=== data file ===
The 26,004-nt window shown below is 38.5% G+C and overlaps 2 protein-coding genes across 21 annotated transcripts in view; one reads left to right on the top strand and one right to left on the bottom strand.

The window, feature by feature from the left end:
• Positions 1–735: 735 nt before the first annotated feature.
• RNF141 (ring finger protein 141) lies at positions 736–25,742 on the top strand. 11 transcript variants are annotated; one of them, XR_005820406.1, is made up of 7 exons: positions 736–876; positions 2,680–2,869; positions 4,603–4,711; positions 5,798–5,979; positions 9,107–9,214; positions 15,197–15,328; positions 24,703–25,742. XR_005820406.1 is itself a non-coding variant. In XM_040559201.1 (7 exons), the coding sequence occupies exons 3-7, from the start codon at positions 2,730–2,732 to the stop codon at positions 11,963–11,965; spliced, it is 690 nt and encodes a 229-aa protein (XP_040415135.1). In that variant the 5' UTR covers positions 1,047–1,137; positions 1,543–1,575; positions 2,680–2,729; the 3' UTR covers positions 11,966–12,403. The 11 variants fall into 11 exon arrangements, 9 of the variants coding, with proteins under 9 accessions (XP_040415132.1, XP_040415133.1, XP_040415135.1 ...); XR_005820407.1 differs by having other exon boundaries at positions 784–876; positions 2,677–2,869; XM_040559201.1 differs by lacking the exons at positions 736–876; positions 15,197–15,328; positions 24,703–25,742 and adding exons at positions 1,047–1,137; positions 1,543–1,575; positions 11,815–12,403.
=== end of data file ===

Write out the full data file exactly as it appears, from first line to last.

The 26,004-nt window shown below is 38.5% G+C and overlaps 2 protein-coding genes across 21 annotated transcripts in view; one reads left to right on the top strand and one right to left on the bottom strand.

The window, feature by feature from the left end:
• Positions 1–735: 735 nt before the first annotated feature.
• RNF141 (ring finger protein 141) lies at positions 736–25,742 on the top strand. 11 transcript variants are annotated; one of them, XR_005820406.1, is made up of 7 exons: positions 736–876; positions 2,680–2,869; positions 4,603–4,711; positions 5,798–5,979; positions 9,107–9,214; positions 15,197–15,328; positions 24,703–25,742. XR_005820406.1 is itself a non-coding variant. In XM_040559201.1 (7 exons), the coding sequence occupies exons 3-7, from the start codon at positions 2,730–2,732 to the stop codon at positions 11,963–11,965; spliced, it is 690 nt and encodes a 229-aa protein (XP_040415135.1). In that variant the 5' UTR covers positions 1,047–1,137; positions 1,543–1,575; positions 2,680–2,729; the 3' UTR covers positions 11,966–12,403. The 11 variants fall into 11 exon arrangements, 9 of the variants coding, with proteins under 9 accessions (XP_040415132.1, XP_040415133.1, XP_040415135.1 ...); XR_005820407.1 differs by having other exon boundaries at positions 784–876; positions 2,677–2,869; XM_040559201.1 differs by lacking the exons at positions 736–876; positions 15,197–15,328; positions 24,703–25,742 and adding exons at positions 1,047–1,137; positions 1,543–1,575; positions 11,815–12,403.